No one I've read yet has had such a powerful voice and view of the human experience. Every word she writes has a purpose and a necessity. My favourite Ali Smith yet.
Mar 05, 2015 Szeee rated it it was amazing  ·  review of another edition
Shelves: 2015
A Gavalda könyv után alig tudtam mást olvasni, elkezdem egy-két regényt, de annyira gyengének és súlytalannak tűntek az előző után, hogy félredobtam őket.

Aztán valami megérzéstől vezérelve nyúltam ez után az ezer éve a polcomon heverő cukormázpink színű könyv után, mert csak. Hatodik érzék. Igen, több szempontból az. Ugyanis halottakat látunk, halottakat hallunk ennek a könyvnek a legelső lapjain. Az első fejezet annyira bizarr és zavarba ejtő, hogy gondolkodtam, hogy folytassam-e vagy ne. De a
Ubik 2.0
Donne sull’orlo (e ben oltre…) di una crisi.

Questo libro segue una recente tendenza (si potrebbe anche definire “moda”) che presenta un’apparente raccolta di racconti collegati fra loro da personaggi, luoghi, situazioni ricorrenti che a posteriori si rivelano concatenati come in un romanzo unico: l’esempio più noto è Olive Kitteridge di Elizabeth Strout.

Qui si incrociano cinque destini femminili nel cui malessere psicologico, fisico, esistenziale si tuffa “Hotel World”, non con la delicata allus
I'm not sure what happened here. I really liked two stories, the first and the last one. I especially loved past, with Sara's ghost having a conversation with her corpse in their (?) casket, which was hella creepy but at the same time kind of wonderful and definitely memorable.

The middle stories ranged from boring to frustrating. I fell asleep a few times, especially while reading the story of Sara's sister, who seems to think that punctuation is for losers. It was quite frustrating to read her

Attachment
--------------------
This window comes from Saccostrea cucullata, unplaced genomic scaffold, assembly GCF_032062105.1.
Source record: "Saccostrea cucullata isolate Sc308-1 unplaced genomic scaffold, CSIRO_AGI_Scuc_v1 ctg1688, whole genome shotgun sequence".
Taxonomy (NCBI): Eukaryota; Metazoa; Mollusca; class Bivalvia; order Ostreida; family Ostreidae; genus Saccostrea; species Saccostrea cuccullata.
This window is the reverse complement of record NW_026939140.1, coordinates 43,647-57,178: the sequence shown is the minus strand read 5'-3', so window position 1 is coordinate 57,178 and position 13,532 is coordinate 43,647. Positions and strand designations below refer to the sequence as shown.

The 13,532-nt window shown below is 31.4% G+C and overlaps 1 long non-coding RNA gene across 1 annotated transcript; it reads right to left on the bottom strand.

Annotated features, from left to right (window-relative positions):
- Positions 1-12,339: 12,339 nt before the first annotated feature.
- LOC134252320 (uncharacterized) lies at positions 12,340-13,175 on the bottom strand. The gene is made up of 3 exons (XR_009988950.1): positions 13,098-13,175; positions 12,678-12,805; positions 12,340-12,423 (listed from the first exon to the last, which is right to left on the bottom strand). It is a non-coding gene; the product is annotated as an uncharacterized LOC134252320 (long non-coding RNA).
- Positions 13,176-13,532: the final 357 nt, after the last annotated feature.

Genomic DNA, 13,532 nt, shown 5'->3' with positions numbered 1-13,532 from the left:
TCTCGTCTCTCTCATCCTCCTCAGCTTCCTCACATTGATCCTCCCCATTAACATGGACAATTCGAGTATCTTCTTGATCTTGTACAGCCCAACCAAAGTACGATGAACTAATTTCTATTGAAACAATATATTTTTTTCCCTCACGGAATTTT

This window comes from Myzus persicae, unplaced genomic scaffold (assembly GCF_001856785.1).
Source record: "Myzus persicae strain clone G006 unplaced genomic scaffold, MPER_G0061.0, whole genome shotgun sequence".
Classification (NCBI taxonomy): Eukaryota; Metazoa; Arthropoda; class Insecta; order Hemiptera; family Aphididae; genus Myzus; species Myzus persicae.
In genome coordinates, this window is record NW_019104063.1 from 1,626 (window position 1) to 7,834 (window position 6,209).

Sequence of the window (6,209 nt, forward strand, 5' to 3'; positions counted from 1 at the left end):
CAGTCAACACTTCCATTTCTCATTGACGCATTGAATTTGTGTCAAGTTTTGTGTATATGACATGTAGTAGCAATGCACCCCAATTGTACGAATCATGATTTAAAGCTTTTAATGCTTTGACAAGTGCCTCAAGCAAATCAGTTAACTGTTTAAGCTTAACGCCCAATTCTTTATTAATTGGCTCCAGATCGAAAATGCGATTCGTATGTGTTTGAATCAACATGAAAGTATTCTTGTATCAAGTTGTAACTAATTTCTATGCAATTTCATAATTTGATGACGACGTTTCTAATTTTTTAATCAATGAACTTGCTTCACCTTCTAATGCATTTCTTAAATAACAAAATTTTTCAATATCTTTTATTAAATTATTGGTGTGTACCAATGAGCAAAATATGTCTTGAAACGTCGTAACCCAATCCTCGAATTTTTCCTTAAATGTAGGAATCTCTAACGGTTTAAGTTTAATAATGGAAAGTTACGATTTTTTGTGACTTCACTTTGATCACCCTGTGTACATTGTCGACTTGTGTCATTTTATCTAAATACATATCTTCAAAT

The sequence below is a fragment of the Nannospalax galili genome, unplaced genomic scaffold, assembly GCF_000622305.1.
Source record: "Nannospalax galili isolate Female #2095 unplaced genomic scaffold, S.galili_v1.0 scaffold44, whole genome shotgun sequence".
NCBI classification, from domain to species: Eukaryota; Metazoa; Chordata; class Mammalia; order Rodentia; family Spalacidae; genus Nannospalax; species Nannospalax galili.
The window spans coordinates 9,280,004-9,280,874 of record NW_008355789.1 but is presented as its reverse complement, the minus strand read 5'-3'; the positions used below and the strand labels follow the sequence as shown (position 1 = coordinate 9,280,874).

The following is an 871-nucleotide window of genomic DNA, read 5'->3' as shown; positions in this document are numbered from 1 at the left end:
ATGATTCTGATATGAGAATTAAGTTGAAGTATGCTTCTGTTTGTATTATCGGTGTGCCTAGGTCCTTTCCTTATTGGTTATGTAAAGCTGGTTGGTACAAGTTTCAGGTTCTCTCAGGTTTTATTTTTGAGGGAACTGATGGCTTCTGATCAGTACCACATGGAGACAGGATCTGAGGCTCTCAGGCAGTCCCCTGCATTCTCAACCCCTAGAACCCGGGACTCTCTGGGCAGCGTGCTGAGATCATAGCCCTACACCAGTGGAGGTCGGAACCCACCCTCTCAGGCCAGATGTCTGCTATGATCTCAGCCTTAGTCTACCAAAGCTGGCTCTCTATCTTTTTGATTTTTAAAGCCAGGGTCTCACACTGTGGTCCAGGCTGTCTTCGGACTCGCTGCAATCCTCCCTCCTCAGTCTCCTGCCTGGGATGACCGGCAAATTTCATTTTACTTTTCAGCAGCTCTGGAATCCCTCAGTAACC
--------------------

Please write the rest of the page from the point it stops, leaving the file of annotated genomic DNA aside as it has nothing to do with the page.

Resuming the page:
How do you rate a book that's technically beautiful and presents five distinct voices but you don't enjoy reading it? I had an argument with my partner about this. He said, 'You don't like it. Rate it a 1 or a 2.' But I couldn't bring myself to do it. The words were engrossing and interesting. Yet I kept checking the pages to see if it was over soon and how close I was to finishing it. Can you praise a book and at the same time wish you had read something else out of your huge to-read pile inste ...more
Isa Martínez
May 22, 2016 Isa Martínez marked it as abandonados  ·  review of another edition
Motivo del abandono:
ya era leer por leer, no me enteraba de nada y la forma en la que está narrado no me estaba gustando. Me costaba leer más de dos páginas seguidos. Le tenía muchas ganas a la autora así que en un futuro lo intentaré con otro de sus libros.
Susan Prevas
Feb 01, 2016 Susan Prevas rated it really liked it  ·  review of another edition
Really a 4.5.
The second book I've read in a month which has been set in a hotel. Not so much a novel as a collection of five interlinked short stories, each with a connection to the 'Global Hotel'.

The five stories tell the stories of the ghost of a woman who dies when she falls four stories having clambered into a dumbwaiter in the hotel, a homeless woman begging outside the hotel, the receptionist at the hotel who arranges a bed for the night in the hotel for the homeless woman, a jobbing hack journalist, w
May 16, 2016 Ruby rated it really liked it  ·  review of another edition
Shelves: in-amsterdam, 2016
not all sections are equally good, but the first one and the one by clare are fantastic.